Anterolateral Ankle Impingement The hallmark of anterolateral impingement syndrome of the ankle is pain located in the front of the ankle at its outermost aspect. This pain can often be made worse when a patient bends over their foot moving forward. This condition is most commonly the result of soft tissue scar buildup in this location after prior injury to the ankle (sprain, fracture), or from an inflammatory process affecting the ankle. The redundant tissue effectively gets pinched or “sandwiched” between the bones as the available space decreases during certain movements (dorsiflexion).

Anterolateral ankle impingement is best diagnosed based on a good clinical exam and history taken from an experienced clinician. The pillars of non-operative treatment typically include avoiding aggravating activities, anti-inflammatory medication and icing , bracing the ankle, and/or corticosteroid injections.

Antero-Lateral Ankle Impingement Treatment for antero-lateral ankle impingement: One of the key components of this program is that the patient rests sufficiently from any activity that increases their pain until they are symptom free. This allows the body to begin the healing process in the absence of further tissue damage. Once the patient can perform these activities pain free, a gradual return to activity is indicated provided there is no increase in symptoms.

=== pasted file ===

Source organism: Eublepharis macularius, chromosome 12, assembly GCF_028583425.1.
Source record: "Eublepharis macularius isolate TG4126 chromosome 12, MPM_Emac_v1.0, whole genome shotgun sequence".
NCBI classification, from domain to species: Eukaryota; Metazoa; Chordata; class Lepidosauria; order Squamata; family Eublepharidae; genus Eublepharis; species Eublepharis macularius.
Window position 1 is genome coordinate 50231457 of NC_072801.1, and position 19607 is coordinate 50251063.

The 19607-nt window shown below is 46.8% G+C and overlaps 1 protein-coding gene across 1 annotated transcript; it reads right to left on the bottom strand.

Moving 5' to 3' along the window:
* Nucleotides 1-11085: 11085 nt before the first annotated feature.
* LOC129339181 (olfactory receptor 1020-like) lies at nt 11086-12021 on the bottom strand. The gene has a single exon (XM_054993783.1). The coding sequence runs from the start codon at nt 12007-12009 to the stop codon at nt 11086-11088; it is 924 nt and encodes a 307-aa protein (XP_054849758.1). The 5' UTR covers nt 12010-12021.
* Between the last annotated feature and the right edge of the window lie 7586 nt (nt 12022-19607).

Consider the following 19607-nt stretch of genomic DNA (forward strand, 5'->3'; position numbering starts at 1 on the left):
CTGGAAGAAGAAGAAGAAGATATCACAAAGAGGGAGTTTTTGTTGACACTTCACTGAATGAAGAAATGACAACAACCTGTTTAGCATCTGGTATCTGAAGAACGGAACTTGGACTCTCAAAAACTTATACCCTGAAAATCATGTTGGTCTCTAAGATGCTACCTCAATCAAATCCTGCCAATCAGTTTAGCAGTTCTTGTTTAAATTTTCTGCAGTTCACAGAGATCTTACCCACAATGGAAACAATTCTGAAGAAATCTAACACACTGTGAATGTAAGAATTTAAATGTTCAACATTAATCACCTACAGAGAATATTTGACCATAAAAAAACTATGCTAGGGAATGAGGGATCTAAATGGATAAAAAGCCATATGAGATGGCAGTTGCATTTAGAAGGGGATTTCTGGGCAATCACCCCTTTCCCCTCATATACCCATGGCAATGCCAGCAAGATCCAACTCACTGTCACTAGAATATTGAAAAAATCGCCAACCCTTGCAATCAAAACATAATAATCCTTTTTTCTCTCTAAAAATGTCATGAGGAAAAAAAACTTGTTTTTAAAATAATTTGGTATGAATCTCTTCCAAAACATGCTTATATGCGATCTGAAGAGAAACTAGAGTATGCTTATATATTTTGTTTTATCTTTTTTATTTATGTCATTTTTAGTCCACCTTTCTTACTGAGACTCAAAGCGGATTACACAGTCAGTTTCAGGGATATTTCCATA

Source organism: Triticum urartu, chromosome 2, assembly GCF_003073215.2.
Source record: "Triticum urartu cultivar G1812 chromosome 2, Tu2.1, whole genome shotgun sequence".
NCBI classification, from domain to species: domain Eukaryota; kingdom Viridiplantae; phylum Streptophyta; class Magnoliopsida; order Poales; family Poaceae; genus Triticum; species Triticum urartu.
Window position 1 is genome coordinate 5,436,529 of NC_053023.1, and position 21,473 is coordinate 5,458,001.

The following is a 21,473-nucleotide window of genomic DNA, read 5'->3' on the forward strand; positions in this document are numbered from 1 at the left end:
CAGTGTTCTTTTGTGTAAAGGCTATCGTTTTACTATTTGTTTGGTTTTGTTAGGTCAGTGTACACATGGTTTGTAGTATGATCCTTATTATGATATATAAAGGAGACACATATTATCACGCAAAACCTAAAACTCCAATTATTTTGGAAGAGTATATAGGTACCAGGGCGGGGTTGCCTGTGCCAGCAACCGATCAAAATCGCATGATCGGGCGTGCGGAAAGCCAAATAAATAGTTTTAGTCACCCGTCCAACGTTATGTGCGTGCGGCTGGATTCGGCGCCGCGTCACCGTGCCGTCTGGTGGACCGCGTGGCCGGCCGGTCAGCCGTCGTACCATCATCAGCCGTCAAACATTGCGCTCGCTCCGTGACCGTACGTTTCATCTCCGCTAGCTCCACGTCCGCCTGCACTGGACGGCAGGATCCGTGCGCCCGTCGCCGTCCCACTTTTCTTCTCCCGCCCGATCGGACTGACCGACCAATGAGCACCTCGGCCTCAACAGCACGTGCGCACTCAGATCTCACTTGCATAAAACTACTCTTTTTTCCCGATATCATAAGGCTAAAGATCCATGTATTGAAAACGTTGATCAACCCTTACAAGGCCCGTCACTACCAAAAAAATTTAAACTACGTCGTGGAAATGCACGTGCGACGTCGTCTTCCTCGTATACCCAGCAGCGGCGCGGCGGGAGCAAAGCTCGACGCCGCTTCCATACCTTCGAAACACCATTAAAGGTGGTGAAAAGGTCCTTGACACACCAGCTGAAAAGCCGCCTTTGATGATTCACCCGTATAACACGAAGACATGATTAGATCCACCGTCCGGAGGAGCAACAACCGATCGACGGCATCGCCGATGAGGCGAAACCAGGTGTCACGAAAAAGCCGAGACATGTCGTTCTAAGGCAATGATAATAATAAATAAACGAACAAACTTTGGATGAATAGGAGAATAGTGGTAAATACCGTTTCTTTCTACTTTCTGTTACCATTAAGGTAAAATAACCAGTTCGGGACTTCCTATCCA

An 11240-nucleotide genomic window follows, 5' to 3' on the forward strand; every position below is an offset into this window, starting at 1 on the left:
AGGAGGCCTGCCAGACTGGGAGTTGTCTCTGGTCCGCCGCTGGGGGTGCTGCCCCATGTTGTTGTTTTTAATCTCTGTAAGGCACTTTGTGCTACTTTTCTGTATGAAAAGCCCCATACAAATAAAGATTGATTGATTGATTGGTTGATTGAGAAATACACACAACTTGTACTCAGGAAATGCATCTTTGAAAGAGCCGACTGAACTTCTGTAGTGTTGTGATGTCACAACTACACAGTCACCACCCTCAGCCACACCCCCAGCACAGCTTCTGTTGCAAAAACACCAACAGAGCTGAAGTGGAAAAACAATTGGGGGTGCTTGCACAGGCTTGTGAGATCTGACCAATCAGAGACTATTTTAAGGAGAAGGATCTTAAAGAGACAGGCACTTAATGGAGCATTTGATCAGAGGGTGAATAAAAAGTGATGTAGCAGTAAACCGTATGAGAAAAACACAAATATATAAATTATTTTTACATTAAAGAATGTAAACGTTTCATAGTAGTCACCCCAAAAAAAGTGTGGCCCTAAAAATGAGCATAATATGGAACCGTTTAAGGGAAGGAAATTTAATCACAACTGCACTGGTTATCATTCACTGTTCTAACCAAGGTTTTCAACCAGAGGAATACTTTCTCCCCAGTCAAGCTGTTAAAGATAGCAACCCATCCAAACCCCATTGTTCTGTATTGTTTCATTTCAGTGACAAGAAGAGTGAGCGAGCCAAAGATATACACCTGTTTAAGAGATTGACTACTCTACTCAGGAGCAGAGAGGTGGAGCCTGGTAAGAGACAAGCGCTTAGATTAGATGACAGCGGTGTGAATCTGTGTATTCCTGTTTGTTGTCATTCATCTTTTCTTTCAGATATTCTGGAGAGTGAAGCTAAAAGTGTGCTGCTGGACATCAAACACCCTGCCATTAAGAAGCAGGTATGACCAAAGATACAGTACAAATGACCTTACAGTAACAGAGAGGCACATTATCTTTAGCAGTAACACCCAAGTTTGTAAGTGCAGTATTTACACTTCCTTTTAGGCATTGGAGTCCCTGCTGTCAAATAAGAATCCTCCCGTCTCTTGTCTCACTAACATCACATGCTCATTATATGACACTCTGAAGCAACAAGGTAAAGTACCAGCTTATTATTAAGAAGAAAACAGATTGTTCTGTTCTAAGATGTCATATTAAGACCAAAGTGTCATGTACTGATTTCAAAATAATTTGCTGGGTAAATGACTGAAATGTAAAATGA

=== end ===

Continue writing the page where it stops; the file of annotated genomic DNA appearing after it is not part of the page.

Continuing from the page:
Calf Exercises Without the Ankles Towel Stretch

Calf stretches rehabilitate strained calf muscles without using the ankles. A bath towel is the only equipment needed. Sit on the floor with one leg stretched straight ahead with a towel looped around the ball of your foot. Keep your knee straight and pull the towel toward you. Hold the tension for 20 to 30 seconds. Relax. Perform a total of three repetitions on each calf.

Yoga Calf Stretch

The Reclining Big Toe pose, as described by "Yoga Journal," stretches calf muscles without bending the ankles. Lying on your back, bend one knee up to your chest and loop a strap over the arch of your foot. Press upward with your foot until your leg is perpendicular to the floor. Walk your hands up the strap toward your foot, creating tension on the calf muscles. Rotate your leg from the hip joint as far to the side and toward your head as possible. Slightly loosen your grip and bring the leg back to perpendicular. Work each leg for one to three minutes.

Calf Stretches Calf stretches are a vital part of rehab for a whole range of foot and ankle problems. Tightness in the calf can affect the position of the foot, the way it moves and our balance. It is a common cause of both foot pain and knee pain.

Here, you can find out about the two calf muscles, gastrocnemius and soleus how they work.

1) Lying Calf Stretch:

Starting Position: Sit on the floor with the leg to be stretched straight out in front of you. Place a towel or belt around the ball of your foot and hold the ends

Action: Draw your toes and foot up towards you, and pull through the towel to increase the flexion at your ankle until you feel a strong stretch in the back of your calf

Repetition: Hold for 30 seconds, repeat 3 times

Variations: To stretch your gastrocnemius muscle, keep your knee straight as you do this exercise. To stretch Soleus, bend your knee slightly

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Colby Glass, MLIS